If there’s a designer you can count on, it’s Miuccia Prada. For two reasons. She will always deliver intelligent, multi-faceted fashion. And will take a grip of the contemporary matters like no other. Her men’s autumn-winter 2019 and women’s pre-fall 2019 was a dark outing. Well, why would it be optimistic? Today’s world is a bad place. Europe suffers from the rise of rightist governments. There are absolutely no reasons to be happy with Trump, just as with Macron, Brexit and Putin’s actions over Ukraine. Paweł Adamowicz, the liberal mayor of Gdansk, Poland, was brutally stabbed yesterday at a charity concert, and his death is all over the news today. Of course, mentioning such politically-charged tragedies next to fashion might sound completely out of one’s mind. But not in case of Miuccia, who acknowledges the world as it is and wants her viewers to be, at least, aware.
While military elements often come as fashion fads, the ones that appeared at Prada looked serious. They are the brand’s codes since the 90s – if you’re an observant Prada fan, you will have this raw, defiant ‘image’ in your head. Some of the models looked vulnerable with their pale torsos exposed. Others seemed to be even invisible in their grey, loosely fitted suits. The big crotchet heart, attached with a safety-pin to the blazers, was a simple, but beautiful metaphor of a heart that’s still beating, yet insecure and… terrified. “Basically it had to be a romantic show. And mainly I was interested in the understanding of humanity: weakness and the more delicate and naked aspects of humanity also. The rejected… It was set against a very tough world—that is why war and military was in the air,” the designer explained. Of course, there were – at a first glance – brighter details that made the collection digestible from a solely visual perspective. Which is completely understandable, as it’s a Prada fashion collection, after all, not a poetic Ann Demeulemeester line-up from the early 2000s or some soft of art performance. Although, I guess, Miuccia might wish for having that freedom. “To make it not boring and for the fashion – because fashion has to be light somehow – we borrowed the symbols of trashy horror movies. From ‘Frankenstein’ to ‘The Rocky Horror Picture Show’ and all those movies. Frankenstein is the example of the monster with a big, big heart who searches for love.” The heart’s still beating.
Collage by Edward Kanarecki.
With the sudden rise of Jeff Goldblum and Daniel Day Lewis as the new style mavericks, it’s inevitable that zaddy (read: ‘stylish daddy’) style will hit top menswear brands this season. Brioni‘s autumn-winter 2019 look-book is the best evidence for this phenomenon, starring two mature models (who as well might not be models at all) and impressively good clothes. Well, it’s Brioni – quality and tailoring are the brand’s top priorities, so it would be quite disturbing if the Italian house didn’t do garments that make your jaw actually drop. Still, the label seemed to have an identity crisis for a moment: it had three different designers in the last three years (Justin O’Shea, Brendan Mullane, Nina-Maria Nitsche) and none of them got it entirely right. Norbert Stumpfl, who used to work at Haider Ackermann’s Berluti, Kim Jones’ Louis Vuitton and Lucas Ossendrijver’s Lanvin, can’t be a wrong choice with such major stints. Problem with a house like Brioni is that it’s small in the fashion world, but big in the world of money. The designer wants to do something intriguing, noteworthy, but then, he has to deliver fifty or more classical suits and dozens of crisp white shirts per season. In his debut, Stumpfl clearly highlights that he will be loyal to Brioni’s customer base, but won’t be scared of giving the brand a twist. His elegance isn’t stiff, but comfortable and warm. Just look at all the velvets, cashmeres, suedes, and Astrakhan furs appearing in the collection. The guys look incredible wearing Norbert’s dark-brown woollen coats and leather pants. It’s not like, you’re 50 looks in and you see the same damn thing. In 33 outfits, the designer serves looks from morning till evening, straight from a zaddy‘s wardrobe. Very rich zaddy, I guess.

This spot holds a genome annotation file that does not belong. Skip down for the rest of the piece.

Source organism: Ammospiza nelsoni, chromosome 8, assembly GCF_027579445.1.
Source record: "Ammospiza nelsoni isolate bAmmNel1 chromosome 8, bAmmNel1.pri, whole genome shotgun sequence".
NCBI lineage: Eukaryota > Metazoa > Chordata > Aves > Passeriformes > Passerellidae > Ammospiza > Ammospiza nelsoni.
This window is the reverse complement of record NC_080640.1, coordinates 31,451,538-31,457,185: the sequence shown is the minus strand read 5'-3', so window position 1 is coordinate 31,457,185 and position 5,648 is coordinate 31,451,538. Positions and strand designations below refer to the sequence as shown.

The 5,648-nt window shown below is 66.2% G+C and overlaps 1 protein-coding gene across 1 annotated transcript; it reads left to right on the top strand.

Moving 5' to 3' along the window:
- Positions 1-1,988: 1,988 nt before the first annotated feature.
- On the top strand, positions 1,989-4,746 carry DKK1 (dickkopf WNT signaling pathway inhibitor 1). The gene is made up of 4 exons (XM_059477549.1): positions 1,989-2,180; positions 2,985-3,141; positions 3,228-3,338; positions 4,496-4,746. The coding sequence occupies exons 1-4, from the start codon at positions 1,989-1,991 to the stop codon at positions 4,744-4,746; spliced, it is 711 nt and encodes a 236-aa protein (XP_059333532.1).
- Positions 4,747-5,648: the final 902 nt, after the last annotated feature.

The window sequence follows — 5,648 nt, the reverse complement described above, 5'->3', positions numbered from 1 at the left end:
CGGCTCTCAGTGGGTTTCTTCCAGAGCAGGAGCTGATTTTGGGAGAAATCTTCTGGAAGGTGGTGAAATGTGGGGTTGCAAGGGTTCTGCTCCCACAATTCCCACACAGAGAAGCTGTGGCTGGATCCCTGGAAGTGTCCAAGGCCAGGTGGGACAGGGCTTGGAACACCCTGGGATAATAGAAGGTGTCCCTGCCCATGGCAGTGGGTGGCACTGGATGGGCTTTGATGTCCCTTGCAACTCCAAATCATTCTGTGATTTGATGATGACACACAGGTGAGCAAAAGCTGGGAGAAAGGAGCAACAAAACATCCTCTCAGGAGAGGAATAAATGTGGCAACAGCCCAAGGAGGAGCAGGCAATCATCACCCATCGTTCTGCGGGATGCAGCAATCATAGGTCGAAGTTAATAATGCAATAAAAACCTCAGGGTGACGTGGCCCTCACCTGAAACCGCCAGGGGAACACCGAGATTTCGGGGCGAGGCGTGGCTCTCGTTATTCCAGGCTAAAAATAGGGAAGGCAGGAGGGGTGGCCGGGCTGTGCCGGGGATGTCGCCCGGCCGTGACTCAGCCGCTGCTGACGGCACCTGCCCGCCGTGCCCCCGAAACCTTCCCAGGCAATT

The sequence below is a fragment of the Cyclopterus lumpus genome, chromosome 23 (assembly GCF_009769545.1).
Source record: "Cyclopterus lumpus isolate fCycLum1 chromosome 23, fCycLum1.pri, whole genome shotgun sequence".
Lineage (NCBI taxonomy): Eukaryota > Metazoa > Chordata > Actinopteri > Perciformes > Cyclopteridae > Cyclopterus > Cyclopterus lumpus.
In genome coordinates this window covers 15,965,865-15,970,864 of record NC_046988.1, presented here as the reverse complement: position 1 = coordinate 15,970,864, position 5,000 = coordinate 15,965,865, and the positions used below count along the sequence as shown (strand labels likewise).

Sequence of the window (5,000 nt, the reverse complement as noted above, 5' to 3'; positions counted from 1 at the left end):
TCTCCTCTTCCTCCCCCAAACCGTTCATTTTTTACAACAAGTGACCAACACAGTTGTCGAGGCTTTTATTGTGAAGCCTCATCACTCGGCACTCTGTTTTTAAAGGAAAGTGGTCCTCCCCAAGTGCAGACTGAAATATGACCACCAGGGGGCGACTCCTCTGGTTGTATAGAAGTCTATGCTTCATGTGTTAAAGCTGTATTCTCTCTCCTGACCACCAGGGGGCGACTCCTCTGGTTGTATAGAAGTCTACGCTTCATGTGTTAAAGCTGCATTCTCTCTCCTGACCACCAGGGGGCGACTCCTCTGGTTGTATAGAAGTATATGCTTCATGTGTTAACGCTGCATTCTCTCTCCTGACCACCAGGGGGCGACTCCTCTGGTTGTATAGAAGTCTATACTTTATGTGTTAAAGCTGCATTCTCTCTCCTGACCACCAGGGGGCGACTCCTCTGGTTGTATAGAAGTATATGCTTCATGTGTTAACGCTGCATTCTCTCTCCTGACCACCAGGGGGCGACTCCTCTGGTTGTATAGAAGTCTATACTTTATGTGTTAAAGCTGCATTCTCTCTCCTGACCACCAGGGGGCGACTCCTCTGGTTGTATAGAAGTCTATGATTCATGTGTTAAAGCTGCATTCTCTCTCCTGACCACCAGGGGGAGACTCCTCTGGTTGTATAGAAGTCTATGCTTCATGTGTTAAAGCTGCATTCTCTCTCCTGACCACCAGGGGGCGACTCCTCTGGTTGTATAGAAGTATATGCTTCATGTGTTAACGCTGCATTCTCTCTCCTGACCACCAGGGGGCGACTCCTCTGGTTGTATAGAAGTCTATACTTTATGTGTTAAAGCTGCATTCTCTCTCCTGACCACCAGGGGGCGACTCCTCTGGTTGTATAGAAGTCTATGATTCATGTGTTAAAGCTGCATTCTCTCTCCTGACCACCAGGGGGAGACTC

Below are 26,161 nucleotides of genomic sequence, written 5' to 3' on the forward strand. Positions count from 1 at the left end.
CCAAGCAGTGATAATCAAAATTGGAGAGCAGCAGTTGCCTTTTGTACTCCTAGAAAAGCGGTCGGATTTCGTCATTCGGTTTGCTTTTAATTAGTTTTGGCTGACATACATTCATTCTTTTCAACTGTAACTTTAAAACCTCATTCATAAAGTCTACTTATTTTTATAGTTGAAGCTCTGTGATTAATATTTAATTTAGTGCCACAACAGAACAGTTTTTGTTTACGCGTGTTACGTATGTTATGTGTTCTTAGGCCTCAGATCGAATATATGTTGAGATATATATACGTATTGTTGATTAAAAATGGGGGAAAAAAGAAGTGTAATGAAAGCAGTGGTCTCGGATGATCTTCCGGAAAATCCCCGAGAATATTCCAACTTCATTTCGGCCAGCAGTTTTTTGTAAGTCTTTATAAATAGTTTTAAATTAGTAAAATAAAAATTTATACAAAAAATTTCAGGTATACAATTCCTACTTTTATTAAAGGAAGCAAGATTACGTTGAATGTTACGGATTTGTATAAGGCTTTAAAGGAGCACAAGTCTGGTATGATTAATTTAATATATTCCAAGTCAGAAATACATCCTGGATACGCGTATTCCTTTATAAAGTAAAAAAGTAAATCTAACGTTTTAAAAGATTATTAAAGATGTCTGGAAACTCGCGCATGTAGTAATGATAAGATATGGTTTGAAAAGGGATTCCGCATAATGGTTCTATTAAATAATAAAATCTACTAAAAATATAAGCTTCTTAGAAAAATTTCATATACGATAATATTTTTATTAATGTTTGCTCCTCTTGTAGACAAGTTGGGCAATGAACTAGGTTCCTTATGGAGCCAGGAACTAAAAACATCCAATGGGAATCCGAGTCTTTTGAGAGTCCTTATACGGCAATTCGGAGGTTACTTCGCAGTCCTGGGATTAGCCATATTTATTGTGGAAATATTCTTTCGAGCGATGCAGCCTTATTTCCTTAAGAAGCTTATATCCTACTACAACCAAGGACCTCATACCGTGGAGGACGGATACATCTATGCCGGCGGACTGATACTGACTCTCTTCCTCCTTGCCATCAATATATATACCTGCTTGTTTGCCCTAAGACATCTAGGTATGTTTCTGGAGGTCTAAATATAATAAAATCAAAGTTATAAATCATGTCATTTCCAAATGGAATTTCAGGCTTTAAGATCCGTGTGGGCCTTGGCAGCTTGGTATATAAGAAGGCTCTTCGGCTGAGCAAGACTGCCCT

Collage by Edward Kanarecki.
If I had to (or rather, could!) choose one brand to wear on the daily, forever, I would instantly pick Francesco Risso‘s Marni. Maybe it’s the designer’s exquisite skill of creating the most wild colour palettes and print clashes. Or, it’s all because of the distinct silhouette the Marni boy likes to wear: XXL moleskin blazers, floor-sweeping wool pants, equally long, fringed scarves… OR, it’s Risso’s personal, arty aura that oozes in his poetic descriptions of the collections, in his way of dressing and even on his Instagram. I really don’t know. But somehow, no other menswear designer resonates to me as much as him (except for Haider Ackermann, but I’m afraid his slim-fit trousers and rockabilly vests aren’t really my sizing…). For autumn-winter 2019, the designer does wonders with knitwear, having a sweater worn underneath a cardigan, or a chunky jumper thrown over a loosely fit suit. The outerwear, kept in bold colours, is impressive too – want that leopard coat and red anorak so badly. While Marni seems to be off-the-radar with magazine editorials and, thanks God, #influencers, it’s visible that Risso’s stuff keeps selling well: new boutiques keep on opening, and all the on-line stores are stocking up with the brand every season, from the commercial pieces to the most eccentric ensembles. Glad to see Francesco being in the right place, working in his way and with his energy.
Collage by Edward Kanarecki.